Sellers had offers from 18 schools when it was all said and done, including fellow ACC schools Boston College, Duke and Louisville. But he took an official visit up to Pittsburgh last June, and it was that trip combined with the recruiting of secondary coach Archie Collins that really sealed his decision. Sellers committed to Pitt just days after the visit, and signed his letter of intent in December.
“That was definitely when I made the decision, on my official,” Sellers said. “Everything just seemed to go into place, and that seemed like the right school for me at that time.”
“Coach (Pat) Narduzzi, Coach Collins, (defensive coordinator Randy) Bates and (safeties coach Corey) Sanders, they did a great job recruiting me. They stayed honest through the whole process; kept it 100 with me. Another big part of it was my official. It felt like a second home. They treated me like I was already part of the team, and I just felt like that was where I needed to be.”
The relationship with Collins was especially crucial to help get the commitment over the line, especially while Sellers was fighting through his injuries in his junior season.
“He was probably the most consistent coach that I talked to throughout all the schools and throughout the whole recruiting process,” Sellers said. “He stayed consistent; he stayed honest; he let me know that I was their No. 1 guy throughout the whole process. The main thing is they just kept it honest with me. Like a lot of schools my junior year when I got hurt, a lot of schools fell off the table. They stayed strong and recruited me hard.”
With the commitment in place, the next step is how Sellers will fit into the Pitt defense. Style-wise, Narduzzi’s system will give Sellers the opportunity to do something he loves doing, but didn’t get a lot of chances to do with Woodward — get after the quarterback.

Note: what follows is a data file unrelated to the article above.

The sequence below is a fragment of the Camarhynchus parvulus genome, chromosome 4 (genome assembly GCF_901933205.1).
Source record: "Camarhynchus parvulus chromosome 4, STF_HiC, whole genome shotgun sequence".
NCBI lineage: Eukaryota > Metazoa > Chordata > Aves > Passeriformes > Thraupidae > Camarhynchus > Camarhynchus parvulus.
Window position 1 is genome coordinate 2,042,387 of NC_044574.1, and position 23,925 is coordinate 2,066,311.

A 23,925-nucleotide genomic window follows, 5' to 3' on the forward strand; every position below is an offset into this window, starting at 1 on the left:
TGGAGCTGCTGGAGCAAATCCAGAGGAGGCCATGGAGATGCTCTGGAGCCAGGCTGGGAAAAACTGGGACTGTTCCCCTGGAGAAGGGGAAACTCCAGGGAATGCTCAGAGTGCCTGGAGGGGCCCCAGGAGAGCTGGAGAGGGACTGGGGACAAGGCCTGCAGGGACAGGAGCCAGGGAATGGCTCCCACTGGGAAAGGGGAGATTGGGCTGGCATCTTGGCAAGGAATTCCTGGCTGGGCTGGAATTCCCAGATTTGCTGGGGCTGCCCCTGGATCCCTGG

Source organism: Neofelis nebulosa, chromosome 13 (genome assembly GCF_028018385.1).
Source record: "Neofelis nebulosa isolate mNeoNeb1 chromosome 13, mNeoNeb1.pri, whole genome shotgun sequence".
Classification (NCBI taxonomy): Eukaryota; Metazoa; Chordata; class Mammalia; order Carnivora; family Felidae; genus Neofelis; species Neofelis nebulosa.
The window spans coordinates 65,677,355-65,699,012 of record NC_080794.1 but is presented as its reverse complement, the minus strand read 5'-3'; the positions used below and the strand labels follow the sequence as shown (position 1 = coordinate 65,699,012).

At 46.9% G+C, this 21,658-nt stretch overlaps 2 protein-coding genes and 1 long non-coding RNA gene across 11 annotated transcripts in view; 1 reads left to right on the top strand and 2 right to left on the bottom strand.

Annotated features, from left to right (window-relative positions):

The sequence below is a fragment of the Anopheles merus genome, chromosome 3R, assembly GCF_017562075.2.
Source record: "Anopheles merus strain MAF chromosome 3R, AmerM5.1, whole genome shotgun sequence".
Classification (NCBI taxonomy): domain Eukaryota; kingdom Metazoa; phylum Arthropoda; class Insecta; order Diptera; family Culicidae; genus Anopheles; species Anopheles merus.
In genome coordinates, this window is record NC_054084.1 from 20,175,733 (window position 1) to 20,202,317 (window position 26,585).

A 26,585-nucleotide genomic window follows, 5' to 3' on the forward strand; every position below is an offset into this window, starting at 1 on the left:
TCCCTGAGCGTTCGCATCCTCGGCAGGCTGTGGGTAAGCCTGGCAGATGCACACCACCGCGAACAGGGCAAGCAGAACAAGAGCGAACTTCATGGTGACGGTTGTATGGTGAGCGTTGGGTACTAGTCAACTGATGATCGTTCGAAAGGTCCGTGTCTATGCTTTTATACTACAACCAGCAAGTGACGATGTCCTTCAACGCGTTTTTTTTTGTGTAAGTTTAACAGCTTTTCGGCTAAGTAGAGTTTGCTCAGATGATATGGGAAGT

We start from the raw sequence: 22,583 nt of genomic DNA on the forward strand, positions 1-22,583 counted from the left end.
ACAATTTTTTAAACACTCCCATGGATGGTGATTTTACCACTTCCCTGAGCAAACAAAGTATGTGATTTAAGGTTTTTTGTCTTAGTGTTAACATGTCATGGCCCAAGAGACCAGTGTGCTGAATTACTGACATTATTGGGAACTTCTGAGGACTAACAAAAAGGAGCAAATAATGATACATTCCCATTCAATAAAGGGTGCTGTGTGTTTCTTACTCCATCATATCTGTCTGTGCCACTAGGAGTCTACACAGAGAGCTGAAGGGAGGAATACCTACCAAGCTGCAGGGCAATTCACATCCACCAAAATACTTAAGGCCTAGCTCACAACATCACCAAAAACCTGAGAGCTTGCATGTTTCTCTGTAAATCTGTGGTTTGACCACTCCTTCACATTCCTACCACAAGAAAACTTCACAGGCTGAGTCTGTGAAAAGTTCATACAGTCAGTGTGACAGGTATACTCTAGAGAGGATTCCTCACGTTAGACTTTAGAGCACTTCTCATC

“I’m excited about the way they use their DBs and corners,” Sellers said. “They blitz; they play aggressive; they press a lot. I think I fit well into that system. We play pretty aggressive here (Woodward). We liked to press a lot, but we don’t blitz as much with the DBs. I’m excited to get up there and blitz some.”
He won’t even be alone among Georgia cornerbacks in this Pitt recruiting class, as Creekside High School’s Rashad Battle also signed with the Panthers. And there are two more secondary players coming into the program with this class, as the two Georgia corners will be joined by Fort Lauderdale, Florida native Jahvante Royal and Duncan, South Carolina safety Buddy Mack.
That class will have a year to get their feet wet, as Pitt will return thee starters and one co-starter in the defensive secondary in 2020. But all four spots could come open for 2021, with corners Damarri Mathis and Jason Pinnock and safety Damar Hamlin set to graduate and safety Paris Ford likely to leave for the NFL.
“That first year I think is just a grind learning the system,” Sellers said. “If I get playing time, it’s really just a hope. But that second year, I’m really looking to get a lot of playing time under my belt.”
It’s going to be a very crowded room, and there will be a lot of competition in practice. But that’s just the way Sellers likes it.